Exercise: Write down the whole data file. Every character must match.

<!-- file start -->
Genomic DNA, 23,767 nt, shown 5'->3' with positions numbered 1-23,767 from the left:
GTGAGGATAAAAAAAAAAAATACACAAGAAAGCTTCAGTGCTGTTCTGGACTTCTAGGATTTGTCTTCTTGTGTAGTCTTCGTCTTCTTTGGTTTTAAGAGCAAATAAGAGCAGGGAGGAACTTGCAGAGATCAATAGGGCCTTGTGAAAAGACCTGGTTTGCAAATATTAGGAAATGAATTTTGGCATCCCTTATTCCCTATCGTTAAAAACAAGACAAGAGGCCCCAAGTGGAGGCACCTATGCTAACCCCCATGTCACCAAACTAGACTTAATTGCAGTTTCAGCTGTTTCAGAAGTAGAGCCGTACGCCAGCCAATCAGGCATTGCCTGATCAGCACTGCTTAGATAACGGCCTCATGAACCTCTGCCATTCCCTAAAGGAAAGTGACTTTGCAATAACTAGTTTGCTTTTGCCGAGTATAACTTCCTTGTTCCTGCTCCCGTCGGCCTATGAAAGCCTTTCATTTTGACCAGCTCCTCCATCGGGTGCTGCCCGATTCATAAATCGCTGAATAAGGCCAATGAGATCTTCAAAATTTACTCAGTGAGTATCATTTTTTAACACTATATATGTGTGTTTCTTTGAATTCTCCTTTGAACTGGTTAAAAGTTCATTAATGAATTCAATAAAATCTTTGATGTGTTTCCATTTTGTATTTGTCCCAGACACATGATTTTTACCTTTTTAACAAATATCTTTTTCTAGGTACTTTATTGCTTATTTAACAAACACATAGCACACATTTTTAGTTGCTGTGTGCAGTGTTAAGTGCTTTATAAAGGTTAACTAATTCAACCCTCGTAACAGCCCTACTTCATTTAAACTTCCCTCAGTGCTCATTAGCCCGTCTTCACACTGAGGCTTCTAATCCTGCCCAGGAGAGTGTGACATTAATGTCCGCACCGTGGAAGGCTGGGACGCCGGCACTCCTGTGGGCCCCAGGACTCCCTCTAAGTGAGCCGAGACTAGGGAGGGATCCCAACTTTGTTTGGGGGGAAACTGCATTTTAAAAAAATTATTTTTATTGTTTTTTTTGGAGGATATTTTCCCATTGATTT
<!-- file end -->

Genomic DNA, 23,767 nt, shown 5'->3' with positions numbered 1-23,767 from the left:
GTGAGGATAAAAAAAAAAAATACACAAGAAAGCTTCAGTGCTGTTCTGGACTTCTAGGATTTGTCTTCTTGTGTAGTCTTCGTCTTCTTTGGTTTTAAGAGCAAATAAGAGCAGGGAGGAACTTGCAGAGATCAATAGGGCCTTGTGAAAAGACCTGGTTTGCAAATATTAGGAAATGAATTTTGGCATCCCTTATTCCCTATCGTTAAAAACAAGACAAGAGGCCCCAAGTGGAGGCACCTATGCTAACCCCCATGTCACCAAACTAGACTTAATTGCAGTTTCAGCTGTTTCAGAAGTAGAGCCGTACGCCAGCCAATCAGGCATTGCCTGATCAGCACTGCTTAGATAACGGCCTCATGAACCTCTGCCATTCCCTAAAGGAAAGTGACTTTGCAATAACTAGTTTGCTTTTGCCGAGTATAACTTCCTTGTTCCTGCTCCCGTCGGCCTATGAAAGCCTTTCATTTTGACCAGCTCCTCCATCGGGTGCTGCCCGATTCATAAATCGCTGAATAAGGCCAATGAGATCTTCAAAATTTACTCAGTGAGTATCATTTTTTAACACTATATATGTGTGTTTCTTTGAATTCTCCTTTGAACTGGTTAAAAGTTCATTAATGAATTCAATAAAATCTTTGATGTGTTTCCATTTTGTATTTGTCCCAGACACATGATTTTTACCTTTTTAACAAATATCTTTTTCTAGGTACTTTATTGCTTATTTAACAAACACATAGCACACATTTTTAGTTGCTGTGTGCAGTGTTAAGTGCTTTATAAAGGTTAACTAATTCAACCCTCGTAACAGCCCTACTTCATTTAAACTTCCCTCAGTGCTCATTAGCCCGTCTTCACACTGAGGCTTCTAATCCTGCCCAGGAGAGTGTGACATTAATGTCCGCACCGTGGAAGGCTGGGACGCCGGCACTCCTGTGGGCCCCAGGACTCCCTCTAAGTGAGCCGAGACTAGGGAGGGATCCCAACTTTGTTTGGGGGGAAACTGCATTTTAAAAAAATTATTTTTATTGTTTTTTTTGGAGGATATTTTCCCATTGATTT